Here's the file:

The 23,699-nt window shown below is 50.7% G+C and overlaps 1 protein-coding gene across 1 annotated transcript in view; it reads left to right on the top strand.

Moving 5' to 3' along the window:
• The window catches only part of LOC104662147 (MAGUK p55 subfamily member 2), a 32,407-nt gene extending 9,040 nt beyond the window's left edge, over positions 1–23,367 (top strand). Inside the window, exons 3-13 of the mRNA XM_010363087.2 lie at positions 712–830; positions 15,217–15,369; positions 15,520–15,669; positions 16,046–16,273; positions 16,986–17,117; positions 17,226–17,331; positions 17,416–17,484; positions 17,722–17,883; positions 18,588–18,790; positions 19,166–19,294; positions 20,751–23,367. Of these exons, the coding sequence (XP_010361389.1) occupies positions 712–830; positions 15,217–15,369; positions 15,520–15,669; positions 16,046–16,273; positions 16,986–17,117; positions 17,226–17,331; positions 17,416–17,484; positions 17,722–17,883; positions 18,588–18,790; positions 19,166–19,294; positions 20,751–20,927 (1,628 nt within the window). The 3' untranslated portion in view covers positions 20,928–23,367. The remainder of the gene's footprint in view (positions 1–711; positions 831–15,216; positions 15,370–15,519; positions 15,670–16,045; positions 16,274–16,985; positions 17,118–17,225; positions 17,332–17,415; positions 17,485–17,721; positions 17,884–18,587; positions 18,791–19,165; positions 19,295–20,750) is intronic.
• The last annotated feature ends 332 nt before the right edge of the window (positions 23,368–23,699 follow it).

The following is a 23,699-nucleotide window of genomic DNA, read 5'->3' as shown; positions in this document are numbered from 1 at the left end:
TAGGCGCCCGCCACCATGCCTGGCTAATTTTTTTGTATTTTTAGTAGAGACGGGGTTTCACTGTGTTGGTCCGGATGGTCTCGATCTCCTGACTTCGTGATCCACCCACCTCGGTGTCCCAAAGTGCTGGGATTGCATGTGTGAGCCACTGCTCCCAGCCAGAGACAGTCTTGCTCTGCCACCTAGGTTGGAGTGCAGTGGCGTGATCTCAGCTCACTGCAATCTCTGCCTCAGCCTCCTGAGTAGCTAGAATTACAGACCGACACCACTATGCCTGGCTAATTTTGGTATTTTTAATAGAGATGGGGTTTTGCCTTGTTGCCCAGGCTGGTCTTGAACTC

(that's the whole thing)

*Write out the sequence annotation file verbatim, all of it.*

The 23,699-nt window shown below is 50.7% G+C and overlaps 1 protein-coding gene across 1 annotated transcript in view; it reads left to right on the top strand.

Moving 5' to 3' along the window:
• The window catches only part of LOC104662147 (MAGUK p55 subfamily member 2), a 32,407-nt gene extending 9,040 nt beyond the window's left edge, over positions 1–23,367 (top strand). Inside the window, exons 3-13 of the mRNA XM_010363087.2 lie at positions 712–830; positions 15,217–15,369; positions 15,520–15,669; positions 16,046–16,273; positions 16,986–17,117; positions 17,226–17,331; positions 17,416–17,484; positions 17,722–17,883; positions 18,588–18,790; positions 19,166–19,294; positions 20,751–23,367. Of these exons, the coding sequence (XP_010361389.1) occupies positions 712–830; positions 15,217–15,369; positions 15,520–15,669; positions 16,046–16,273; positions 16,986–17,117; positions 17,226–17,331; positions 17,416–17,484; positions 17,722–17,883; positions 18,588–18,790; positions 19,166–19,294; positions 20,751–20,927 (1,628 nt within the window). The 3' untranslated portion in view covers positions 20,928–23,367. The remainder of the gene's footprint in view (positions 1–711; positions 831–15,216; positions 15,370–15,519; positions 15,670–16,045; positions 16,274–16,985; positions 17,118–17,225; positions 17,332–17,415; positions 17,485–17,721; positions 17,884–18,587; positions 18,791–19,165; positions 19,295–20,750) is intronic.
• The last annotated feature ends 332 nt before the right edge of the window (positions 23,368–23,699 follow it).

The following is a 23,699-nucleotide window of genomic DNA, read 5'->3' as shown; positions in this document are numbered from 1 at the left end:
TAGGCGCCCGCCACCATGCCTGGCTAATTTTTTTGTATTTTTAGTAGAGACGGGGTTTCACTGTGTTGGTCCGGATGGTCTCGATCTCCTGACTTCGTGATCCACCCACCTCGGTGTCCCAAAGTGCTGGGATTGCATGTGTGAGCCACTGCTCCCAGCCAGAGACAGTCTTGCTCTGCCACCTAGGTTGGAGTGCAGTGGCGTGATCTCAGCTCACTGCAATCTCTGCCTCAGCCTCCTGAGTAGCTAGAATTACAGACCGACACCACTATGCCTGGCTAATTTTGGTATTTTTAATAGAGATGGGGTTTTGCCTTGTTGCCCAGGCTGGTCTTGAACTC